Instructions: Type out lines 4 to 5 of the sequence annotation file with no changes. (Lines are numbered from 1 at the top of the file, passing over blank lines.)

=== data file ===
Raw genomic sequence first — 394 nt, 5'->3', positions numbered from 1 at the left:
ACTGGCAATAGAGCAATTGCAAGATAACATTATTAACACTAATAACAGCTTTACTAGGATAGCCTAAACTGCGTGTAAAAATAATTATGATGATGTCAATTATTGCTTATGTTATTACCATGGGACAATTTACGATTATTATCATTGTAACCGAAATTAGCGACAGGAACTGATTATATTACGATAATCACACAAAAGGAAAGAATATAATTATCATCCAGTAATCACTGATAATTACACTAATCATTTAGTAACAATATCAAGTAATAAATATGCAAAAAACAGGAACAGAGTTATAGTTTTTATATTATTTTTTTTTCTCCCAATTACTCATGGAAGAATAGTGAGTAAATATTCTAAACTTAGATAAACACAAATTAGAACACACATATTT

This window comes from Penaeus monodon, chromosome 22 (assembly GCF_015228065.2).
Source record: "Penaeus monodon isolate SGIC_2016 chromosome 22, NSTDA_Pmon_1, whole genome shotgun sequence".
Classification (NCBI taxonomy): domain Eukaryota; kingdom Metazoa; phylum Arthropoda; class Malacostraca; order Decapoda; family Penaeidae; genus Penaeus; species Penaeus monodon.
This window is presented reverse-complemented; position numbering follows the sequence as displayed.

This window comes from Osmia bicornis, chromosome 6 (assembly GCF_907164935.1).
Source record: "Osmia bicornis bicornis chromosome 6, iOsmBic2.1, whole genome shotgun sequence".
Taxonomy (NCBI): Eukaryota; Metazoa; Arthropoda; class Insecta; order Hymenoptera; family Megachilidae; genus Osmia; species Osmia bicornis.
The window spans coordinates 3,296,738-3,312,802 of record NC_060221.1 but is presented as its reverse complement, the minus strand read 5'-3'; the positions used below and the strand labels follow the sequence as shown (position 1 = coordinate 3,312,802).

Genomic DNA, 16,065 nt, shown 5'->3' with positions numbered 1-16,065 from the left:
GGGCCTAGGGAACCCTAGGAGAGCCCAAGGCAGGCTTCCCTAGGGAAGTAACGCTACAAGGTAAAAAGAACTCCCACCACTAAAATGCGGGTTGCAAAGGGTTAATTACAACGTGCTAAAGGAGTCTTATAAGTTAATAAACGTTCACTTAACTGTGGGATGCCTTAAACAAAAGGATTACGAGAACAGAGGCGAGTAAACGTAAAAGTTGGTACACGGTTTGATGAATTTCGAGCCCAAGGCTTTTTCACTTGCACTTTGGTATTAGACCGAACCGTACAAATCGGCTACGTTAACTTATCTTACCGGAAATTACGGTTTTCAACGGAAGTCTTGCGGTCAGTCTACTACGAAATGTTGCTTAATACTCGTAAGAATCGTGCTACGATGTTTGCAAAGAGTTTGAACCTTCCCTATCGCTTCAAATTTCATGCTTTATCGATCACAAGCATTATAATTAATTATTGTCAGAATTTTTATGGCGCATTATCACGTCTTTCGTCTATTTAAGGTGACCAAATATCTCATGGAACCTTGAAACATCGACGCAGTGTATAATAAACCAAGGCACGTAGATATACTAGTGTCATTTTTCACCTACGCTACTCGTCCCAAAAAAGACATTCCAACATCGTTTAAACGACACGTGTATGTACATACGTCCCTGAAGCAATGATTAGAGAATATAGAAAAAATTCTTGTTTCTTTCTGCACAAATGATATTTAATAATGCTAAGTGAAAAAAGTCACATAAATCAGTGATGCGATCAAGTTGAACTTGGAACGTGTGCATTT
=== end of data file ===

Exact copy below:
Source record: "Penaeus monodon isolate SGIC_2016 chromosome 22, NSTDA_Pmon_1, whole genome shotgun sequence".
Classification (NCBI taxonomy): domain Eukaryota; kingdom Metazoa; phylum Arthropoda; class Malacostraca; order Decapoda; family Penaeidae; genus Penaeus; species Penaeus monodon.